Strange drought allies: Rice farmers, urban environmentalists

Carolyn Lochhead

June 12, 2015

Jacob Katz, Central California Regional Director of California Trout, checks out a canal for trapped salmon, a common occurrence in the area, in the Yolo Bypass flood area near the Fremont Weir April 14, 2015 outside of Woodland, Calif. The Yolo Bypass is one of two flood bypasses created to protect Sacramento from flooding during rainy seasons. Leah Millis/The Chronicle

Some California farmers see fish as their ally — and fellow farmers as the threat.

Sacramento rice farmer John Brennan is working with fish biologist Jacob Katz of the conservation group California Trout to allow the Yolo Bypass, a flood relief valve west of Sacramento that was built during the Depression, to provide winter habitat not just for birds but for salmon.

The fish experiment is part of a strange political realignment, hastened by drought, that has rice farmers allying with Bay Area cities that are short on water and long on environmentalists.

Rice farmers used to be top targets of environmentalists for using subsidized water to grow a subsidized crop. In the past few years that’s changed, however, and environmentalists who are angry at farmers seldom mention rice in the same breath as almonds or alfalfa.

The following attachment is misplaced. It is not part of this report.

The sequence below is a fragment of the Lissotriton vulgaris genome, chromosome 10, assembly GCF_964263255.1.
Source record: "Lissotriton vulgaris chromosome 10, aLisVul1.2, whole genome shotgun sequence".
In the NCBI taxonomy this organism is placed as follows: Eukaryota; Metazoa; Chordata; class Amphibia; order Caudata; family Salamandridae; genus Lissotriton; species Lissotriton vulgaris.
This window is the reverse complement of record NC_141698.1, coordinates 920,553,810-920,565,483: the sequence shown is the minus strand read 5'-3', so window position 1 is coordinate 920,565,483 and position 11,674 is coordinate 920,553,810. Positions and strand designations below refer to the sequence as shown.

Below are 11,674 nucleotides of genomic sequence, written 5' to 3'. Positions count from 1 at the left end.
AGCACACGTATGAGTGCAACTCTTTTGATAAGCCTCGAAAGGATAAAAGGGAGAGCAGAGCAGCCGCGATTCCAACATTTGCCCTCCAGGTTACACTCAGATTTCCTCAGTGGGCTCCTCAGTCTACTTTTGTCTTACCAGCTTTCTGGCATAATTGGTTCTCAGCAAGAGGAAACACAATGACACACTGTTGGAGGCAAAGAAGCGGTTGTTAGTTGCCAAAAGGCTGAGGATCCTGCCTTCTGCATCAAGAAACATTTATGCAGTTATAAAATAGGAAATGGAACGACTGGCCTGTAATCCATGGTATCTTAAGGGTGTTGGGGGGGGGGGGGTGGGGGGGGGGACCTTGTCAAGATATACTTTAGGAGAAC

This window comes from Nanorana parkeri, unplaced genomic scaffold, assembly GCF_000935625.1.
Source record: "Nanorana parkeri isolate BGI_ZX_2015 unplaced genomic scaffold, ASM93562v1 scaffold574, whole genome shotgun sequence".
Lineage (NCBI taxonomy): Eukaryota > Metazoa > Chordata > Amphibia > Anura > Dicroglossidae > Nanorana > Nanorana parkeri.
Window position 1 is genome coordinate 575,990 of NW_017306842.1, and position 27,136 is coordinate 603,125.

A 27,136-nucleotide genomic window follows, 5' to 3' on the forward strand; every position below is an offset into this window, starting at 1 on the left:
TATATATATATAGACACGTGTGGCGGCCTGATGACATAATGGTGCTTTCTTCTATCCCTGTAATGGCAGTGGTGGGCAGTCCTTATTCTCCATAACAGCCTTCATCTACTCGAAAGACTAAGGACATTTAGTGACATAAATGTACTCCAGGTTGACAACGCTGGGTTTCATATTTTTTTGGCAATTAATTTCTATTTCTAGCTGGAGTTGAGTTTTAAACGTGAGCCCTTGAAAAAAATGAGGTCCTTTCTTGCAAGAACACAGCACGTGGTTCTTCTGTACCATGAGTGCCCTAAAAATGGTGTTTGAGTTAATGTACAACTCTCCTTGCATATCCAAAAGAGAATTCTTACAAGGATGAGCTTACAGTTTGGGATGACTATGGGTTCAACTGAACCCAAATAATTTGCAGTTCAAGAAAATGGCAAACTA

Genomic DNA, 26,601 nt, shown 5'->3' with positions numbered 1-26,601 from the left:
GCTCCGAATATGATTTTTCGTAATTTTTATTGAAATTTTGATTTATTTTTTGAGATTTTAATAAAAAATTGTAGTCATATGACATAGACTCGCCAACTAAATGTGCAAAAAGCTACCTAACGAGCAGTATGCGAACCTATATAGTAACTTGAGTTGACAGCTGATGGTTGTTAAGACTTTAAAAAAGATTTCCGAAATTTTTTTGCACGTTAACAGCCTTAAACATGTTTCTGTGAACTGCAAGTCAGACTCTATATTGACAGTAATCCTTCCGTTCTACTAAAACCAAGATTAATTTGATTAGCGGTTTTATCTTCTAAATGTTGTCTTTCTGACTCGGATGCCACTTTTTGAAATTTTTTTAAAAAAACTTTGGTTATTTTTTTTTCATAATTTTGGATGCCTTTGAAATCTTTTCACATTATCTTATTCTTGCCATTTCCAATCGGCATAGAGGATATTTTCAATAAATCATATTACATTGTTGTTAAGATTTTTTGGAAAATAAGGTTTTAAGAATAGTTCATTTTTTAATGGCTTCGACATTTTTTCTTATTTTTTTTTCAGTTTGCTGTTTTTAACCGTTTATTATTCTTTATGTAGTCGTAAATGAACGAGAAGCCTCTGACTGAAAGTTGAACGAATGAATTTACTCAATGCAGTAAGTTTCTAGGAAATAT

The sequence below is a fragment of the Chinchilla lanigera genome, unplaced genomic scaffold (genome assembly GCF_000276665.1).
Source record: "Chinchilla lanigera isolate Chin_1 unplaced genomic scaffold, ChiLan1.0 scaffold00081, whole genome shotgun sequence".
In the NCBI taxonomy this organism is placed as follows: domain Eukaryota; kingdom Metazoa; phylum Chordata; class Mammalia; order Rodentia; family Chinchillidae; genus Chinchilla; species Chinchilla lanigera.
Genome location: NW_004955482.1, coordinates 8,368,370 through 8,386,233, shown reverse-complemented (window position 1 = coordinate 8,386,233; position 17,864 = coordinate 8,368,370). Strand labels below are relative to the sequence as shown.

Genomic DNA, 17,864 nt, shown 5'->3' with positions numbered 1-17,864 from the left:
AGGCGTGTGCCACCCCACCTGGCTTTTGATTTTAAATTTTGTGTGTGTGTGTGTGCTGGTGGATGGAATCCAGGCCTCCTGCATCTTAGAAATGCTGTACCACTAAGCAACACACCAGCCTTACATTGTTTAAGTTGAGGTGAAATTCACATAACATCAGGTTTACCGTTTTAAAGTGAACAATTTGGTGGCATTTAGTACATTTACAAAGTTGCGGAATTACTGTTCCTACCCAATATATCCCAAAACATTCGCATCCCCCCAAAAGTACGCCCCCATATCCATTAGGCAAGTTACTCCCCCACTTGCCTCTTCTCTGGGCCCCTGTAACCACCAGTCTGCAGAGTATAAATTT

But rice farmers’ precious historic water rights in the Sacramento Valley could be vulnerable if the state decides to rethink its water laws. This year, delta farmers agreed to voluntarily cut their water use by 25 percent, even though the concession gave them no guarantee that the state will protect their water rights in the future. If the state takes a fresh examination of the entire system, farmers to the south whose water rights are less secure could pose a political threat.

So Brennan is looking to salmon, and people who care about them, as a new constituency for rice.

“Nobody cares about rice farmers,” Brennan said, “but everybody cares about fish.”

Migrating shorebirds have flocked to winter rice fields since farmers began flooding them in the 1990s to rot the stubble they were no longer allowed to burn. These surrogate wetlands mimic shallow river floodplains, nurturing a complex food web.

Carolyn Lochhead was the Washington correspondent for the San Francisco Chronicle, where she covered national politics and policy for 27 years. She grew up in Paso Robles (San Luis Obispo County) and graduated from UC Berkeley cum laude in rhetoric and economics. She has a masters of journalism degree from Columbia University. Twitter: @carolynlochhead

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